recognizing that UM/UIM statute "is remedial in nature and should be liberally construed"Summary of this case from Drucker v. Greater Phoenix Transp. Co.
Nos. CV-92-0259-PR, CV-92-0381-PR.
September 14, 1993. Reconsideration Denied November 30, 1993.
Appeal from the Superior Court, Pima County, No. 271917, Robert B. Buchanan, J.
Michael E. Larkin, Tucson, for Paula and Scott Lowing.
Kimble, Gothreau Nelson by William Kimble, David F. Toone and Stephen E. Kimble, Tucson, for Allstate Ins. Co.
Danny L. Cowser, Flagstaff, for Lewis and Coletta Horvath.
Gallagher Kennedy by Don D. Skypeck and W. Charles Thomson, III, Phoenix, for Continental Cas.
We are asked to decide whether an unidentified accident-causing motorist is "uninsured" within the meaning of the Uninsured Motorist Act, A.R.S. § 20-259.01, and thus whether an insurance policy that does not provide coverage for bodily injury caused by such motorists, unless physical contact occurred between the motorist and the insured, fails to comply with the statute. We answer both of these questions in the affirmative and therefore overrule our previous rulings to the contrary in Balestrieri v. Hartford Accident Indem. Ins. Co., 112 Ariz. 160, 540 P.2d 126 (1975) and State Farm Mut. Auto. Ins. Co. v. Brudnock, 151 Ariz. 268, 727 P.2d 321 (1986).
A. Horvath v. Continental Casualty
Lewis Horvath and three of his children sustained injuries when Horvath swerved his car to avoid another car attempting to pass a truck in a no-passing zone on a curve. Though Horvath's action prevented a head-on collision, he was forced off the road. The driver of the other car, whose identity remains unknown, did not stop.
Because Horvath's uninsured motorist insurance covers only those accidents caused by unknown motorists who actually "hit" the insured's vehicle, his insurance carrier, Continental Casualty, refused to cover Horvath's losses. Horvath sued, seeking a declaration that the policy limitation is contrary to the requirements of A.R.S. § 20-259.01, Arizona's Uninsured Motorist Act, and thus void. The trial court granted Continental's motion to dismiss, and the court of appeals affirmed based on this court's holding in Balestrieri v. Hartford Accident Indem. Ins. Co., 112 Ariz. 160, 540 P.2d 126 (1975), that such provisions are valid. We granted Horvath's petition for review.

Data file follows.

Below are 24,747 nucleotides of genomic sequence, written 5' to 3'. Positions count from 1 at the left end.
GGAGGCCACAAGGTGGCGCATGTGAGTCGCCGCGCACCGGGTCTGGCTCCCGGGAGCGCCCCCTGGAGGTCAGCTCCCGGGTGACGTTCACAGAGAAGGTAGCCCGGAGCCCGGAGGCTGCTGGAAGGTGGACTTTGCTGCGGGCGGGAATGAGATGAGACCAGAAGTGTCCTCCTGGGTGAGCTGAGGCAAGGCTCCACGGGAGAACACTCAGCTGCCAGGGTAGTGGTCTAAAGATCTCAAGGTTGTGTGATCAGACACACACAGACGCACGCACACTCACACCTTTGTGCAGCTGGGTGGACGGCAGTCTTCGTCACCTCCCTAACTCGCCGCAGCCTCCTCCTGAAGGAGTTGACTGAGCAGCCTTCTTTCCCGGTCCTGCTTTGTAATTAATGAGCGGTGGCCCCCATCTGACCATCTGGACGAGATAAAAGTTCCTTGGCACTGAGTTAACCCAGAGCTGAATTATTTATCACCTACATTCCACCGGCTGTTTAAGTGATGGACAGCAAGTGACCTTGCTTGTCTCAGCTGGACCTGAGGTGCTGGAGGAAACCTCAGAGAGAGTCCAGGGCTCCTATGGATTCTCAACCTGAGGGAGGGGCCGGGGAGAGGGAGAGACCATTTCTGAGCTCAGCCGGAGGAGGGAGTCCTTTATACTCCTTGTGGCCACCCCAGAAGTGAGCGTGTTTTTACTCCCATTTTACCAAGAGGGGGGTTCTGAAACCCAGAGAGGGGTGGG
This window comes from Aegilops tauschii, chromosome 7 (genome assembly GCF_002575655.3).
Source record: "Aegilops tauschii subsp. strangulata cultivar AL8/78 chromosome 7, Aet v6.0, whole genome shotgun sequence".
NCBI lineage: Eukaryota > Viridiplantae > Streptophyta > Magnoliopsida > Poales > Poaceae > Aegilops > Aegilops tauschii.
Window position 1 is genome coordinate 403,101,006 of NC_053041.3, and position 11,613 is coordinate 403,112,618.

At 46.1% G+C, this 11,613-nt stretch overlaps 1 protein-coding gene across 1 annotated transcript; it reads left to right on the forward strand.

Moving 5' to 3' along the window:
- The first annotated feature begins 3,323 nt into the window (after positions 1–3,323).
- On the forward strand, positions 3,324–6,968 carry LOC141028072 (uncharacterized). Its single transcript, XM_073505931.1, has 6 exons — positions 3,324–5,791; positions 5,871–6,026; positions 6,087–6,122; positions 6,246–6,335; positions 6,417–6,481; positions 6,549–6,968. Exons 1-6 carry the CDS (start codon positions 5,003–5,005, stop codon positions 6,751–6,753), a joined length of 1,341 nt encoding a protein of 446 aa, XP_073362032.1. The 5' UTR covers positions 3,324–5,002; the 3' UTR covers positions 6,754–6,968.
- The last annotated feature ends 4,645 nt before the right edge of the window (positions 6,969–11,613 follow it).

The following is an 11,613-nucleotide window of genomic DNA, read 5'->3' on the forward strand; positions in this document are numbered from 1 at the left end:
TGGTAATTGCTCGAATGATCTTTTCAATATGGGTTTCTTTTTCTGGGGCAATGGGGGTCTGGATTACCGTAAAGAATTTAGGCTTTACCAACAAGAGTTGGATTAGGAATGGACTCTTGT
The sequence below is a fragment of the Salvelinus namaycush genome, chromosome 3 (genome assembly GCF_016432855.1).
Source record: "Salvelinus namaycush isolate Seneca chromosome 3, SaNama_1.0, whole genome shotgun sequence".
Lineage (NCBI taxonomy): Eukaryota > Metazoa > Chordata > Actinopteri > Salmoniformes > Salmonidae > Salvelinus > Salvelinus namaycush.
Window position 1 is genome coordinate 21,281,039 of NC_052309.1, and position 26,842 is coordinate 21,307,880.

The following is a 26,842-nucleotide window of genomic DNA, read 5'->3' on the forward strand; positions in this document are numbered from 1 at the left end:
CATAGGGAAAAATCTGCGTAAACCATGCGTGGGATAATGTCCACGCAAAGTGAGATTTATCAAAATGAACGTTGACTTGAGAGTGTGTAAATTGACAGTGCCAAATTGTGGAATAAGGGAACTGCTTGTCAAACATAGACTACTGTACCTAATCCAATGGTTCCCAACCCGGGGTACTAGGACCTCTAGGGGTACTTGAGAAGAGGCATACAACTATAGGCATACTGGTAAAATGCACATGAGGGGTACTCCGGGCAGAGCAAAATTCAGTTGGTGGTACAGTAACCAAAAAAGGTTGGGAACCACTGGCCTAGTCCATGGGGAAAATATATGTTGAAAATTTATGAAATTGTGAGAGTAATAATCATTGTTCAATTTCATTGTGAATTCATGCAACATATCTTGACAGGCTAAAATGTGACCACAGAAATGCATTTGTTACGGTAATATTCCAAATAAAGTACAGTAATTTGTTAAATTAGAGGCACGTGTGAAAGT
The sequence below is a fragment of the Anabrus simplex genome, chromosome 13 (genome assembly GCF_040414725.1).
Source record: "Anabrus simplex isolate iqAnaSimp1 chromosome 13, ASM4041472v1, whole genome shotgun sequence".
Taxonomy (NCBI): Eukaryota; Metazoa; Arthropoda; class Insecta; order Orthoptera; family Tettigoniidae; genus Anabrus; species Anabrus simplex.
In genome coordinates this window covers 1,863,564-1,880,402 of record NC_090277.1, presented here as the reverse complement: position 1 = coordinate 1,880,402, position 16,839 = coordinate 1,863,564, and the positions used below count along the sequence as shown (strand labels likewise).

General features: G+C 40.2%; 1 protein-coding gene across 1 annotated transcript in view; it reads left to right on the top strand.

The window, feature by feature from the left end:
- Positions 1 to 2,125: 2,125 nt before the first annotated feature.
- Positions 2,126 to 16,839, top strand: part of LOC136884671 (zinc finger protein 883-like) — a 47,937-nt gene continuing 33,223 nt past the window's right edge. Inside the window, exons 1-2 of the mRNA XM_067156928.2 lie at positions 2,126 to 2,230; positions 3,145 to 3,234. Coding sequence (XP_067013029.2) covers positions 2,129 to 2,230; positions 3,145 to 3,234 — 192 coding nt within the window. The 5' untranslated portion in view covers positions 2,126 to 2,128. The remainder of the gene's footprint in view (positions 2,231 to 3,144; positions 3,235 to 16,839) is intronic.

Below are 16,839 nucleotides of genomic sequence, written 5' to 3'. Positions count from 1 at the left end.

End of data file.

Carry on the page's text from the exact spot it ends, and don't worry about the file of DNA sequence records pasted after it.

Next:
The policy reads, in relevant part:
We pay damages which you or any other covered person are legally entitled to recover from the owner or operator of an uninsured or underinsured motor vehicle or boat because of bodily injury:
1. Sustained by you or any covered person; and
2. Caused by a motor vehicle or boat accident.
CNA's Universal Security Policy Deluxe, at 23 (Exhibit A to Complaint). Twenty-six pages later, in the definitions section of the policy, "uninsured motor vehicle or boat" is defined as:
a land motor vehicle or boat or trailer of any type:
* * * * * *
c. Which is a hit-and-run motor vehicle or boat whose operator or owner cannot be identified and which hits:
(1) You or any covered person;
(2) A motor vehicle which you or any covered person are occupying; or
(3) Your motor vehicle or boat.
Id. at 49.
B. Lowing v. Allstate Ins. Co.
Paula Lowing sustained injuries when Salvatore Gentile, the owner and driver of the vehicle in which she was a passenger, swerved to avoid colliding with a vehicle that ran a stop sign. Gentile's car missed the other vehicle, but left the roadway and overturned. The other vehicle did not stop, and its driver was never identified. Gentile's uninsured motorist insurance carrier, Allstate, refused to cover Lowing's damages because its policy limits coverage to cases in which there is actual physical contact with the unknown accident-causing vehicle. Gentile sued, seeking a declaration that the policy limitation is void under A.R.S. § 20-259.01. The trial court granted Allstate's motion for summary judgment and the court of appeals affirmed based on the Balestrieri line of cases. We granted Lowing's petition for review and consolidated it with the Horvath case.
The insurance policy defines an "uninsured auto" as, inter alia, "[a] hit and run motor vehicle which causes bodily injury to a person insured by physical contact with the insured or with the vehicle occupied by that person. The identity of the operator and owner of the vehicle must be unknown."
A. Does A.R.S. § 20-259.01 require coverage of unidentified motorists?
The first question we must answer is one of statutory interpretation: does A.R.S. § 20-259.01 require coverage of unidentified motorists in addition to known motorists who are demonstrably uninsured? "The primary principle of statutory interpretation is to determine and give effect to legislative intent." Wyatt v. Wehmueller, 167 Ariz. 281, 284, 806 P.2d 870, 873 (1991). See also State v. Korzep, 165 Ariz. 490, 493, 799 P.2d 831, 834 (1990). The best and most reliable index of a statute's meaning is its language. That language, where clear and unequivocal, controls the statute's meaning unless it leads to absurd or impossible results. Matter of Pima County Juvenile Appeal No. 748022, 164 Ariz. 25, 33, 790 P.2d 723, 731 (1990); State v. Wagstaff, 164 Ariz. 485, 490, 794 P.2d 118, 123 (1990). Where, instead, the statute's language is subject to different interpretations, the court is free to consult other sources of legislative intent such as the statute's context, historical background, consequences, spirit and purpose. Arizona Newspapers Ass'n. v. Superior Court, 143 Ariz. 560, 562, 694 P.2d 1174, 1176 (1985). Section 20-259.01(A) states: